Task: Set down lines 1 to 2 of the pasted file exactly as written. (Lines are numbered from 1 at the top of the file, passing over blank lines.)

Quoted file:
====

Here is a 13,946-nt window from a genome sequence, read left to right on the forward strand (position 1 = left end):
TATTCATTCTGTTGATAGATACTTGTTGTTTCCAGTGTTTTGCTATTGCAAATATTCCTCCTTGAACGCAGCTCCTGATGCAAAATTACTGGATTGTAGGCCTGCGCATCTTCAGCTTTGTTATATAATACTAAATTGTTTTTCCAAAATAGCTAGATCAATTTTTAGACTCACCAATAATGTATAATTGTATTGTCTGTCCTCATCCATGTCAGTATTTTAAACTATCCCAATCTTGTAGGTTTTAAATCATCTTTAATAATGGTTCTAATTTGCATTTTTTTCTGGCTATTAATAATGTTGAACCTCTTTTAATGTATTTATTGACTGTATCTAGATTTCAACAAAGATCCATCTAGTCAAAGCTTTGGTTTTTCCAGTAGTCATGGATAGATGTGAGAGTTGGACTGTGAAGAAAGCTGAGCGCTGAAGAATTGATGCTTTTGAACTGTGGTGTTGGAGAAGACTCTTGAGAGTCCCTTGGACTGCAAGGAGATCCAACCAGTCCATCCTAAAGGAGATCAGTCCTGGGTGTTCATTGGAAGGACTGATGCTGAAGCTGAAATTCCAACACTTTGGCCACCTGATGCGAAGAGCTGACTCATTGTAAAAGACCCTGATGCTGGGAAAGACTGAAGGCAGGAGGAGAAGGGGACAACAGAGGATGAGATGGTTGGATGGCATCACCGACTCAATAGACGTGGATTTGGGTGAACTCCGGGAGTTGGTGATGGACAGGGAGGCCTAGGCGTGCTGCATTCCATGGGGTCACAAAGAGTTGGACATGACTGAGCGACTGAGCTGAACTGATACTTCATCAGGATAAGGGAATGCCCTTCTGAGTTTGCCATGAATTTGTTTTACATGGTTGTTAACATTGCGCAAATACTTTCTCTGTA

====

Here is a 13,946-nt window from a genome sequence, read left to right on the forward strand (position 1 = left end):
TATTCATTCTGTTGATAGATACTTGTTGTTTCCAGTGTTTTGCTATTGCAAATATTCCTCCTTGAACGCAGCTCCTGATGCAAAATTACTGGATTGTAGGCCTGCGCATCTTCAGCTTTGTTATATAATACTAAATTGTTTTTCCAAAATAGCTAGATCAATTTTTAGACTCACCAATAATGTATAATTGTATTGTCTGTCCTCATCCATGTCAGTATTTTAAACTATCCCAATCTTGTAGGTTTTAAATCATCTTTAATAATGGTTCTAATTTGCATTTTTTTCTGGCTATTAATAATGTTGAACCTCTTTTAATGTATTTATTGACTGTATCTAGATTTCAACAAAGATCCATCTAGTCAAAGCTTTGGTTTTTCCAGTAGTCATGGATAGATGTGAGAGTTGGACTGTGAAGAAAGCTGAGCGCTGAAGAATTGATGCTTTTGAACTGTGGTGTTGGAGAAGACTCTTGAGAGTCCCTTGGACTGCAAGGAGATCCAACCAGTCCATCCTAAAGGAGATCAGTCCTGGGTGTTCATTGGAAGGACTGATGCTGAAGCTGAAATTCCAACACTTTGGCCACCTGATGCGAAGAGCTGACTCATTGTAAAAGACCCTGATGCTGGGAAAGACTGAAGGCAGGAGGAGAAGGGGACAACAGAGGATGAGATGGTTGGATGGCATCACCGACTCAATAGACGTGGATTTGGGTGAACTCCGGGAGTTGGTGATGGACAGGGAGGCCTAGGCGTGCTGCATTCCATGGGGTCACAAAGAGTTGGACATGACTGAGCGACTGAGCTGAACTGATACTTCATCAGGATAAGGGAATGCCCTTCTGAGTTTGCCATGAATTTGTTTTACATGGTTGTTAACATTGCGCAAATACTTTCTCTGTA